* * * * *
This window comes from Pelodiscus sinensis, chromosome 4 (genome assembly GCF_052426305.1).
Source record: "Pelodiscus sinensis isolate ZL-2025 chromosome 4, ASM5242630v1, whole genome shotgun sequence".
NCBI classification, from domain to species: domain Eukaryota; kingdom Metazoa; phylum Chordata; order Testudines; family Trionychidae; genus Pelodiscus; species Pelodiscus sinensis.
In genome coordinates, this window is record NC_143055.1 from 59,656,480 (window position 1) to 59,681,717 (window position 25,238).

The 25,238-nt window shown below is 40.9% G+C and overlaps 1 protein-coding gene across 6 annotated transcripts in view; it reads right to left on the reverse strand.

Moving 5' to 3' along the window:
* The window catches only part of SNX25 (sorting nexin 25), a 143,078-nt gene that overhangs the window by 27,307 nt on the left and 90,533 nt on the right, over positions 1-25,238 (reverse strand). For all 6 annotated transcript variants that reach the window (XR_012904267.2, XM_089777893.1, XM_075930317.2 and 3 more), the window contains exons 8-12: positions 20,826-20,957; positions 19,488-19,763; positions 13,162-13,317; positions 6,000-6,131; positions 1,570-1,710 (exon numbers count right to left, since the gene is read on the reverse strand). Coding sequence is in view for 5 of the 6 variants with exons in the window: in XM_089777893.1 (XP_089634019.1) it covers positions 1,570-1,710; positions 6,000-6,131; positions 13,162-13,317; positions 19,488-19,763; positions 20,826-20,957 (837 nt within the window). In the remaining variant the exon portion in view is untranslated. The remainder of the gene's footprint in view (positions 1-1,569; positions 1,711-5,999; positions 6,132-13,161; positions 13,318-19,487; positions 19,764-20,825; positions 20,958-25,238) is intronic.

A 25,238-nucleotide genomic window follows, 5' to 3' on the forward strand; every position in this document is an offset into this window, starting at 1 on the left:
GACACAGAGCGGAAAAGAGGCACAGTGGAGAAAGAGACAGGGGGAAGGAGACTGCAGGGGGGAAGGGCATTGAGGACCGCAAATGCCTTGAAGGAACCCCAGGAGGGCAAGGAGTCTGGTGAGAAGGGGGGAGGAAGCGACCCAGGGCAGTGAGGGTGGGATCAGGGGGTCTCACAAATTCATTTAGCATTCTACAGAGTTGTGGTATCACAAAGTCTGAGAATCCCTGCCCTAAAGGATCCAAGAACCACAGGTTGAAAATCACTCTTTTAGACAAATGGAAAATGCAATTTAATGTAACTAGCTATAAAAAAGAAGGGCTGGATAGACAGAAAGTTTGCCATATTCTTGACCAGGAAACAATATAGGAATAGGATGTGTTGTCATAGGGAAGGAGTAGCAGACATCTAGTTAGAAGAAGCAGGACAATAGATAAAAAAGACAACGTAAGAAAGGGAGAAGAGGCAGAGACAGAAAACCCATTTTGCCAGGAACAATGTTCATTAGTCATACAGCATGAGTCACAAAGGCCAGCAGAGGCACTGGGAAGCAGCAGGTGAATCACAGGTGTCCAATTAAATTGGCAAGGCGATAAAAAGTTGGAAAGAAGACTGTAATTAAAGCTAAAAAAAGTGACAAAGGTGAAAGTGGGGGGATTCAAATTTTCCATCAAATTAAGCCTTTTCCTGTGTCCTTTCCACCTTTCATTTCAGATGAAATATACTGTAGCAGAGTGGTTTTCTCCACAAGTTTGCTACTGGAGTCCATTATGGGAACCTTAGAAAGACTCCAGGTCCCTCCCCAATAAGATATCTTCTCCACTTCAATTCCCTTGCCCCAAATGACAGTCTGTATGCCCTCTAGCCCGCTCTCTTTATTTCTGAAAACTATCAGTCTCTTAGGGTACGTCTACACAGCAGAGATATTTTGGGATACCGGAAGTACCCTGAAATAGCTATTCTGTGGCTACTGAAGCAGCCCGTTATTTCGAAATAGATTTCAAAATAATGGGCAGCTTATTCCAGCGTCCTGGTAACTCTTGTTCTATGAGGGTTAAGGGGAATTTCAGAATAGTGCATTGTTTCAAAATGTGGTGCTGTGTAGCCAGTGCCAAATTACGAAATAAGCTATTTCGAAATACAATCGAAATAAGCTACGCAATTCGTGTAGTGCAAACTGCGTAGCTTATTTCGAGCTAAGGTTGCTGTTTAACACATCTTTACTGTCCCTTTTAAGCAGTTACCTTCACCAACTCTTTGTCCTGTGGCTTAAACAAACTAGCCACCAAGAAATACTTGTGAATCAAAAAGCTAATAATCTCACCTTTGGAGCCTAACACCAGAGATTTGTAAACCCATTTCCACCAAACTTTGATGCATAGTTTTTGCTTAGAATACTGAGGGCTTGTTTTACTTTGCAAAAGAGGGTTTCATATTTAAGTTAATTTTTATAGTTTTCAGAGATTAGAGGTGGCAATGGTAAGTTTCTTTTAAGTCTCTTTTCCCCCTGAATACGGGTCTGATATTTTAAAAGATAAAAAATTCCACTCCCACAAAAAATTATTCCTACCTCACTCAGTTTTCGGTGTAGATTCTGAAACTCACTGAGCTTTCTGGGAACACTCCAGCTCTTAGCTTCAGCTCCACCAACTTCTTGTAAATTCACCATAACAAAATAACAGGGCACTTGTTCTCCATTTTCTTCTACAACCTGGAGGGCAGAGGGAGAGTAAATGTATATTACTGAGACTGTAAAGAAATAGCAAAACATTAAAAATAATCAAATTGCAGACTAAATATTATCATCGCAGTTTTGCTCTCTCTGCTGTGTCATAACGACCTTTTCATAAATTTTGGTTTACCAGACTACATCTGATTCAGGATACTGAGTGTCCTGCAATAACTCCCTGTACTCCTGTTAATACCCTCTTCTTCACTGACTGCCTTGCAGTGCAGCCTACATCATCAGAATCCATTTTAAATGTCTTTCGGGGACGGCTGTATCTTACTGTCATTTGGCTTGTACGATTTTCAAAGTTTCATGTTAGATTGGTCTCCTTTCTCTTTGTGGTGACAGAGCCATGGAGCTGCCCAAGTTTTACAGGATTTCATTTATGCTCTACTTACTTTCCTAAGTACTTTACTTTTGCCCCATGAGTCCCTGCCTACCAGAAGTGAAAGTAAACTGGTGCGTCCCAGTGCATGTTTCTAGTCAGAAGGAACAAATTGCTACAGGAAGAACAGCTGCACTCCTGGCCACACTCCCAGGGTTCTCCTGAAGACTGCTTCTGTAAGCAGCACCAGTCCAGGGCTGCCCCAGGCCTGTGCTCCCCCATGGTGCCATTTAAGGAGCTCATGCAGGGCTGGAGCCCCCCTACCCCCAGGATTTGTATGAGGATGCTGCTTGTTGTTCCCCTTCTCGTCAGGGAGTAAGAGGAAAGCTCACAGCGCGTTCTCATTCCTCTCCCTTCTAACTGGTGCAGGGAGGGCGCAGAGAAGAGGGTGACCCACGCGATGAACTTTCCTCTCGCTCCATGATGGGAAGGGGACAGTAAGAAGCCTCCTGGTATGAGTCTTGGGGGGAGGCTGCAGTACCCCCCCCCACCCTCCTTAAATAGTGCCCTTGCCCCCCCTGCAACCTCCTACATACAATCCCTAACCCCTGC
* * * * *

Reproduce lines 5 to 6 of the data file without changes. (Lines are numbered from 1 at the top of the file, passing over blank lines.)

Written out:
The 25,238-nt window shown below is 40.9% G+C and overlaps 1 protein-coding gene across 6 annotated transcripts in view; it reads right to left on the reverse strand.

Moving 5' to 3' along the window: